A major issue discussed in yesterday’s Senate debate, which has yet to be meaningfully addressed by the Cannabis Act or federal government, is the potential for Canadians to face more scrutiny at the United States border.
If asked by a US border official if they have used cannabis in the past, Canadians will be faced by a Sophie’s Choice. Canadians can choose to remain silent as you’re not obligated to answer the question. But that could result in a denied entry, and a “lookout” being placed on your file, requiring border officials to automatically administer a secondary search every time you cross the border. On the other hand, if Canadians admit to having used cannabis in the past, that can result in a lifetime ban from the US. If Canadians are caught lying at the border, that would also result in a lifetime ban.
While Public Safety Minister Ralph Goodale claims that there’s no reason for US border officials to start acting any differently once cannabis is officially legal in Canada, the Cannabis Act has done little to address this concern.
Canada’s legal cannabis legislation also fails to address a concern that many advocates consider paramount, which is clearing Canadians’ criminal records of minor cannabis charges that were accrued before the Cannabis Act became law (assuming it does).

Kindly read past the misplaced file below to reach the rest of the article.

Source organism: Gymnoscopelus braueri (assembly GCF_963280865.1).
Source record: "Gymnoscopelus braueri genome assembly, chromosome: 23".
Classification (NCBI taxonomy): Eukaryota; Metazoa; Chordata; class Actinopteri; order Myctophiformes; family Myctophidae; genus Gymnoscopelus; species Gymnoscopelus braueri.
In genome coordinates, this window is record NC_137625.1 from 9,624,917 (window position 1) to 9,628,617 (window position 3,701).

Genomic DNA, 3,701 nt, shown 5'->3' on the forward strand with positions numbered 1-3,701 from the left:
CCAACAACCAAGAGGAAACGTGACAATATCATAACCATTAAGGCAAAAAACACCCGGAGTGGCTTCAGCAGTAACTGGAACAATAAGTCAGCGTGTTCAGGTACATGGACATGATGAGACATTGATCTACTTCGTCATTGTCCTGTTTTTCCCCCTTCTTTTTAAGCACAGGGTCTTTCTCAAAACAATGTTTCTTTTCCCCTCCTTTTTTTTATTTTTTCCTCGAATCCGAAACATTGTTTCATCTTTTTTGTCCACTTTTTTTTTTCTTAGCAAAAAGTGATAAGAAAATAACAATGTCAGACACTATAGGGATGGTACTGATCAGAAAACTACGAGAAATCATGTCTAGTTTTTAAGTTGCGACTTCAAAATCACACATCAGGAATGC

Despite all of these continuing concerns and the amendments that must now be considered by the House before the legislation can be given Royal Assent, cannabis proponents everywhere celebrated the Senate’s passing of the Cannabis Act.
The ratification of Canada’s legal recreational cannabis legislation won’t only be a big step for the country itself, but also a landmark achievement for the global movement to legalize and de-stigmatize cannabis. While Uruguay was the first country to legalize cannabis for adult use in 2013, the country’s small population, economy, and slow implementation of cannabis sales have made it a smaller point of interest for global cannabis businesses and proponents.
By contrast, Canada will now become the first G20 and G7 nation to have legalized recreational cannabis, and many are eager to see how the new law unfolds, and what effects it will have on the country’s economy and social well-being. Everyone has a different reason to pay attention to Canada as it unrolls the Cannabis Act.
Some, like researchers, will be able to gain valuable insights into the social and health impacts of legalizing recreational cannabis on a national scale. Investors and businesspeople everywhere will have an eye to the potential opportunities that will arise from the largest nationally legalized market for one of the fastest growing industries in the world. World leaders will surely keep track of the legal cannabis industry’s impact on Canada’s economy, the criminal justice system, and healthcare.